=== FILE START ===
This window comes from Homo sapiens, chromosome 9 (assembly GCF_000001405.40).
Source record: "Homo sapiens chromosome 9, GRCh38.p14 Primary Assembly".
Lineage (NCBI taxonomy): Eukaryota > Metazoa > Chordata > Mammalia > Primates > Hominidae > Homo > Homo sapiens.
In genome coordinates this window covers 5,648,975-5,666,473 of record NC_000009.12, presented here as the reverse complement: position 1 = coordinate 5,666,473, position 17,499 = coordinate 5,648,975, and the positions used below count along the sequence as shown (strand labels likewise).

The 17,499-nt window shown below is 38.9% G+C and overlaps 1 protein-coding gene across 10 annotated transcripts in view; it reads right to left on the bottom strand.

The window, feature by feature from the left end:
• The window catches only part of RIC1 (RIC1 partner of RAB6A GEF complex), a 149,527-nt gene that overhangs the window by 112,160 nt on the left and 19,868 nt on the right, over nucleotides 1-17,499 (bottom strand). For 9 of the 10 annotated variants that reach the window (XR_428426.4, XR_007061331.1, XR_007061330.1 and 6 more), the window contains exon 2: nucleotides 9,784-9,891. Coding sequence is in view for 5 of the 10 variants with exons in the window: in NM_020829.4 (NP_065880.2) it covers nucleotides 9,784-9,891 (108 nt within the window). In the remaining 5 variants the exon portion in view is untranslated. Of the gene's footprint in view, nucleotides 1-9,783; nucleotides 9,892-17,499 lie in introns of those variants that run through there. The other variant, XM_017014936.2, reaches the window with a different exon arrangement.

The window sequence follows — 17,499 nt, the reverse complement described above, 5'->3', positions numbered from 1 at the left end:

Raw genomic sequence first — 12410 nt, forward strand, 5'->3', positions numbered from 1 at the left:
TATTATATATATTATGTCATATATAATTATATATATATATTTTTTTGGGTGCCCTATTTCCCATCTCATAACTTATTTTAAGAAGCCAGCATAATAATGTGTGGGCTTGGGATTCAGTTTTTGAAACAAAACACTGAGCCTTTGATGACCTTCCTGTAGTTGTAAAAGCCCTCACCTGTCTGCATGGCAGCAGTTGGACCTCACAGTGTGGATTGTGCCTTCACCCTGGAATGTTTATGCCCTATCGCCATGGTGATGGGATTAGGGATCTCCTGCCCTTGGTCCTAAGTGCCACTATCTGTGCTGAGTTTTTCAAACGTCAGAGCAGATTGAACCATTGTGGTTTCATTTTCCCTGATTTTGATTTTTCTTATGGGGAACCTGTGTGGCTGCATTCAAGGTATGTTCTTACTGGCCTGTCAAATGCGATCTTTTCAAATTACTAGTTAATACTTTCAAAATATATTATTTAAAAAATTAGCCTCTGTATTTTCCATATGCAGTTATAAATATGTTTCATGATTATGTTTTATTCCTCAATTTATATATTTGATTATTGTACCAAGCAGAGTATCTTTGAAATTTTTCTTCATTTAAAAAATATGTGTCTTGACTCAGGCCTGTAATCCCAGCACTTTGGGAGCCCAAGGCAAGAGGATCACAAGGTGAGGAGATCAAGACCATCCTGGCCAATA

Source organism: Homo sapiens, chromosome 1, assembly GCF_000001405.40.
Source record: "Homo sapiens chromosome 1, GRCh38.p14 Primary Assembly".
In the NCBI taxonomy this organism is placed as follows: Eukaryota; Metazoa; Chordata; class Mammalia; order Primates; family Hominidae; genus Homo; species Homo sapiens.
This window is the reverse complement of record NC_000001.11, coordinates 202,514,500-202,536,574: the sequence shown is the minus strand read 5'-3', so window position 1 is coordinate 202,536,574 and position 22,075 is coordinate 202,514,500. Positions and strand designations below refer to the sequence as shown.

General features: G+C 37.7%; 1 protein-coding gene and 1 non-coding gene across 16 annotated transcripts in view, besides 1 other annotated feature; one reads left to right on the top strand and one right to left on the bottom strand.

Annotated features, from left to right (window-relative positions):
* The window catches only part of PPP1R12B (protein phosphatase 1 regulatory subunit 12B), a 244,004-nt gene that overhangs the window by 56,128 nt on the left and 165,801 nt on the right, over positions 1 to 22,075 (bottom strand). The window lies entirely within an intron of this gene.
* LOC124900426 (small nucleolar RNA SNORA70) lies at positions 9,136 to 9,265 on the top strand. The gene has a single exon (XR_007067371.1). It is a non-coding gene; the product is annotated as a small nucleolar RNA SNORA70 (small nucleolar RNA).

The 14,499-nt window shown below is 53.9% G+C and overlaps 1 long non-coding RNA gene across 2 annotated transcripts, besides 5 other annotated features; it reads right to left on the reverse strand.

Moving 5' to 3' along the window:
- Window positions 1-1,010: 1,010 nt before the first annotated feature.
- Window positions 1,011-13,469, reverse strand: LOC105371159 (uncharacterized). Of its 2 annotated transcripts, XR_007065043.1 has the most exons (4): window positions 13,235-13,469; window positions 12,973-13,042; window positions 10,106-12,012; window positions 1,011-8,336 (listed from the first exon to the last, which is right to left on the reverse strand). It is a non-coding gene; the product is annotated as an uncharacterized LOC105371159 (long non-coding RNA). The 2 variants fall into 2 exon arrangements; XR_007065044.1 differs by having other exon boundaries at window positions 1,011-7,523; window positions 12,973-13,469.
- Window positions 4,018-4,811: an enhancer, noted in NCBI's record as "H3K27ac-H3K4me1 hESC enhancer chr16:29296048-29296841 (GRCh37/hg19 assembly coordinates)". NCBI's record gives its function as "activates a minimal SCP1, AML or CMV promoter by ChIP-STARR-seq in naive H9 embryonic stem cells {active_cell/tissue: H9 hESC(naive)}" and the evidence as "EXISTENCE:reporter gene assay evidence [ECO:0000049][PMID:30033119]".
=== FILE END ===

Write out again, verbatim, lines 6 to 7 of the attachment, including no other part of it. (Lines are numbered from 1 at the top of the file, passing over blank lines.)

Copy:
The window, feature by feature from the left end:
• The window catches only part of RIC1 (RIC1 partner of RAB6A GEF complex), a 149,527-nt gene that overhangs the window by 112,160 nt on the left and 19,868 nt on the right, over nucleotides 1-17,499 (bottom strand). For 9 of the 10 annotated variants that reach the window (XR_428426.4, XR_007061331.1, XR_007061330.1 and 6 more), the window contains exon 2: nucleotides 9,784-9,891. Coding sequence is in view for 5 of the 10 variants with exons in the window: in NM_020829.4 (NP_065880.2) it covers nucleotides 9,784-9,891 (108 nt within the window). In the remaining 5 variants the exon portion in view is untranslated. Of the gene's footprint in view, nucleotides 1-9,783; nucleotides 9,892-17,499 lie in introns of those variants that run through there. The other variant, XM_017014936.2, reaches the window with a different exon arrangement.